2016 Rhetoric Society of America (RSA)

Many Hands Make Invisible Work: Volunteerism and the Female Academic

In her keynote address for the Console-ing Passions Conference in 2015, Elizabeth Losh addressed the role of female labor in support of the “information revolution” (e.g. telegraph operators, data entry clerks). In her address, entitled “Many Hands Don’t Make Light Work,” Losh tracks a history in which necessary roles were systematically overlooked or undervalued in the historical narrative. This presentation examines parallels in academia, suggesting that the modern institution of higher learning is buoyed by an infrastructure in which female labor, in the form of volunteerism and service, is necessary, but effaced.

This presentation examines the invisible labor of female scholars, both as it is perceived by women themselves and as it is (often tacitly) accepted and even endorsed by departments and institutions. The presentation also investigates issues of hierarchy, looking at ways in which more senior faculty and administrators, many of whom who view themselves as champions of marginalized groups, often unwittingly co-opt and even take credit for that labor. This presentation ruminates on identifying ways in which the institution functions as a mechanism of effacement and on looking toward strategies for correcting those imbalances. Can we identify the systemic ways in which volunteerism and service is feminized, and erased through institutional assimilation? If such an identification is possible, how might we actively intervene without damaging careers or programs or continuing to replicate more labor as part of the counter-actions?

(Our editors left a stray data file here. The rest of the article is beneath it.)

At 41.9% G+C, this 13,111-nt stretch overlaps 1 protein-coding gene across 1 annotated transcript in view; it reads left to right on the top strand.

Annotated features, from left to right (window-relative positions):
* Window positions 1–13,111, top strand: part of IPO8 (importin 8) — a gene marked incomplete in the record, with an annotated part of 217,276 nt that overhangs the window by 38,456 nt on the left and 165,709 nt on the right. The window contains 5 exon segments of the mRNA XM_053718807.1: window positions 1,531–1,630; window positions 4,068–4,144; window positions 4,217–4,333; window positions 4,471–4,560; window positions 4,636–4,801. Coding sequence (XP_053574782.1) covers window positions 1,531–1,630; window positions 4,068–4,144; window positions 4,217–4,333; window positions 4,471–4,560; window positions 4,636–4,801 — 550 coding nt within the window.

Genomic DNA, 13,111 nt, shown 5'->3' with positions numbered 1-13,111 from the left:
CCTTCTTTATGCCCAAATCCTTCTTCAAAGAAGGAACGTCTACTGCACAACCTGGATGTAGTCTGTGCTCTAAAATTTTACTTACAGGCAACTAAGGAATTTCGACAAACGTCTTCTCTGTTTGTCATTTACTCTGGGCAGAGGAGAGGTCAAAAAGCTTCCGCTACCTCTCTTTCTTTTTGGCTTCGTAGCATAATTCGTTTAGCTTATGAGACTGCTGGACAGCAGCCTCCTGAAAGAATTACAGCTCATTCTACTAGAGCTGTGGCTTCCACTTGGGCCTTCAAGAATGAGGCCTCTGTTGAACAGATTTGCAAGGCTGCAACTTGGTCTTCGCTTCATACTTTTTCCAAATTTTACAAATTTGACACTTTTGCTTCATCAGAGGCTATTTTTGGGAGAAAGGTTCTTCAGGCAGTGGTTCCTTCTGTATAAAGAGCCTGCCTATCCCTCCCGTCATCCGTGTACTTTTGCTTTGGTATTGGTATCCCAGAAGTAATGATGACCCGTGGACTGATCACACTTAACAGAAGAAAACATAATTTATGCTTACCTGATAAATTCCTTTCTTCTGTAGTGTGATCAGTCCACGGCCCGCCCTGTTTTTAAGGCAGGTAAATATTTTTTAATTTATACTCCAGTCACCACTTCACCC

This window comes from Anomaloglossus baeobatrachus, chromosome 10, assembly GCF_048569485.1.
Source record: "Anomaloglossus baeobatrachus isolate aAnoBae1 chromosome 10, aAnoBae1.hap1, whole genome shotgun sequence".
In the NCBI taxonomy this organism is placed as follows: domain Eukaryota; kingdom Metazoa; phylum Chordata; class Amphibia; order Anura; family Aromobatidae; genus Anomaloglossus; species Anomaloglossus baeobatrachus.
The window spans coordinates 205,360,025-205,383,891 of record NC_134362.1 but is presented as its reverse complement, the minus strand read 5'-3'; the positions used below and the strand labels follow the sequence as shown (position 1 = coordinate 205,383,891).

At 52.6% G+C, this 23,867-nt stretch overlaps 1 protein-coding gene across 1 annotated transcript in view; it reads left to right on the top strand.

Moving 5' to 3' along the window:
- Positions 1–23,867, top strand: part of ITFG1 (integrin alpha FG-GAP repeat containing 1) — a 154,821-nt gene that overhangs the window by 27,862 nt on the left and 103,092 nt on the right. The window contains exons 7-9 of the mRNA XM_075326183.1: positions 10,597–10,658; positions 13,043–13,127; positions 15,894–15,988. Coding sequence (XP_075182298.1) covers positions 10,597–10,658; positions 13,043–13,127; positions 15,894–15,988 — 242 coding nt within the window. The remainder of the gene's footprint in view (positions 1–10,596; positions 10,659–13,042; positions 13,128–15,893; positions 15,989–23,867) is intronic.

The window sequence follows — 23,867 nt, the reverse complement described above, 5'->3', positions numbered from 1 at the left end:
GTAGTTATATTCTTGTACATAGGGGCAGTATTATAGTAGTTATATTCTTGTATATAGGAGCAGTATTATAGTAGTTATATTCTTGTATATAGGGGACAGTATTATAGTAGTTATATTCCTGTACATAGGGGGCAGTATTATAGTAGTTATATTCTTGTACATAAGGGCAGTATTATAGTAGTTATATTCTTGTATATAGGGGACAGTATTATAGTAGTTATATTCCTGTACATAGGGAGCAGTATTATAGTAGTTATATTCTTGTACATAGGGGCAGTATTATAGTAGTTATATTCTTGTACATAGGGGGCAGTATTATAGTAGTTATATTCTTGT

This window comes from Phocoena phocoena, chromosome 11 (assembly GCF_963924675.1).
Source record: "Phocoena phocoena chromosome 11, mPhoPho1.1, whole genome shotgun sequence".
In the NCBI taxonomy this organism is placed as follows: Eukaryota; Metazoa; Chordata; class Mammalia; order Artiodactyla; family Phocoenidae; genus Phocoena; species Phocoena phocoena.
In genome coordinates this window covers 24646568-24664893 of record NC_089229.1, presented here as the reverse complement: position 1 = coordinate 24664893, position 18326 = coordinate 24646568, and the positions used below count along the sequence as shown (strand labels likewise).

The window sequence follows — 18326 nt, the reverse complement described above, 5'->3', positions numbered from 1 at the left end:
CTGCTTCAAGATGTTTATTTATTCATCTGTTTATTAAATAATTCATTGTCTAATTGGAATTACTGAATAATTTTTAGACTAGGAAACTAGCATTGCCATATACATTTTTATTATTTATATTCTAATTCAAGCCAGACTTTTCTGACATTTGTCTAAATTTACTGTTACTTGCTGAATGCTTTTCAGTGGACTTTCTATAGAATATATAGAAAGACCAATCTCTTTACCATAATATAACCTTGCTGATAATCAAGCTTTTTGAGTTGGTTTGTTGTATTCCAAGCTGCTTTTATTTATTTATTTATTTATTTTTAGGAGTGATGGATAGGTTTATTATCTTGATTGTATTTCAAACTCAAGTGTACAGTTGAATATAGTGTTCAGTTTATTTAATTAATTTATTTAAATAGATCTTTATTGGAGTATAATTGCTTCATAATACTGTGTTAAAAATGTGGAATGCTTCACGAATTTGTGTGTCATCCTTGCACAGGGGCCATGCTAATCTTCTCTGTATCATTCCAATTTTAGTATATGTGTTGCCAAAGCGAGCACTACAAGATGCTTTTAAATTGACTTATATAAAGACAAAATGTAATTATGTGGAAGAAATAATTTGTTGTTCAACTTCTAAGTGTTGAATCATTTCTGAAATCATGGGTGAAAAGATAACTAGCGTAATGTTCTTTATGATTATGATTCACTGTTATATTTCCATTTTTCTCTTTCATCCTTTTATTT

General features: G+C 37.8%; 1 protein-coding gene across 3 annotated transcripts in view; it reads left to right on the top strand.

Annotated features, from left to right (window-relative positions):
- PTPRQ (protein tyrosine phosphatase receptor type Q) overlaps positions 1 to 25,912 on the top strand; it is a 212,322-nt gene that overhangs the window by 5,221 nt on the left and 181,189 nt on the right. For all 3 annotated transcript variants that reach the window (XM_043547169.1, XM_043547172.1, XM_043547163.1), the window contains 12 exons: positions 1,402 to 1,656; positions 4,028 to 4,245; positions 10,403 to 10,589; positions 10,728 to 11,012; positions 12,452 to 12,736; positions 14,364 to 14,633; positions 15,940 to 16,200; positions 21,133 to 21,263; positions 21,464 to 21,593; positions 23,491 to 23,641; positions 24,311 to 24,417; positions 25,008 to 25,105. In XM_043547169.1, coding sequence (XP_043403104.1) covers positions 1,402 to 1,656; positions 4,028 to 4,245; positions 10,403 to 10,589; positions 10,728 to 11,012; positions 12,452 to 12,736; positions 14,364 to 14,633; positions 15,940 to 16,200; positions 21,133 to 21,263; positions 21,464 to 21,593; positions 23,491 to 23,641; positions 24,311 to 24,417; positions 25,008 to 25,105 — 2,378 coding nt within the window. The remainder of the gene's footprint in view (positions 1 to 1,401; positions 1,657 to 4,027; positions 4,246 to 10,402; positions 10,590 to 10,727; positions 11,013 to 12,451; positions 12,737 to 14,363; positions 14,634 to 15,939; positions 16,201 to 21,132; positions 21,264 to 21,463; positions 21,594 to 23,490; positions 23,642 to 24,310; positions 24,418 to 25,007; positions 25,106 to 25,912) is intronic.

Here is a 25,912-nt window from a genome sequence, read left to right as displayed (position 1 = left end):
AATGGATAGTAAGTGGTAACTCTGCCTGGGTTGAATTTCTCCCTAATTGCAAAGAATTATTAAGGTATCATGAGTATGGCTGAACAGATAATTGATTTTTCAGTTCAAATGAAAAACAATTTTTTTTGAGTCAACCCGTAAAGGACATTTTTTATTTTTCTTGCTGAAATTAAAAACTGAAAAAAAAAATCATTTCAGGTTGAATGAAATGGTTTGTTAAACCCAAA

We offer an interactive roundtable, in which a series of brief narratives from the moderators serve as an invitation to the audience (both in the room and online) to add their voices to the conversation with their own experiences. As a result of this interactive conversation, both in the room and online via Twitter, the moderators work with the audience to establish a matrix that identifies shared patterns in the narratives and well as a list of strategies for mitigating some of the frustrations and obstacles revealed in these stories. The goal, then, is both to honor lived experiences and also to advance a dialogue about strategies and solutions for both individuals and institutions.

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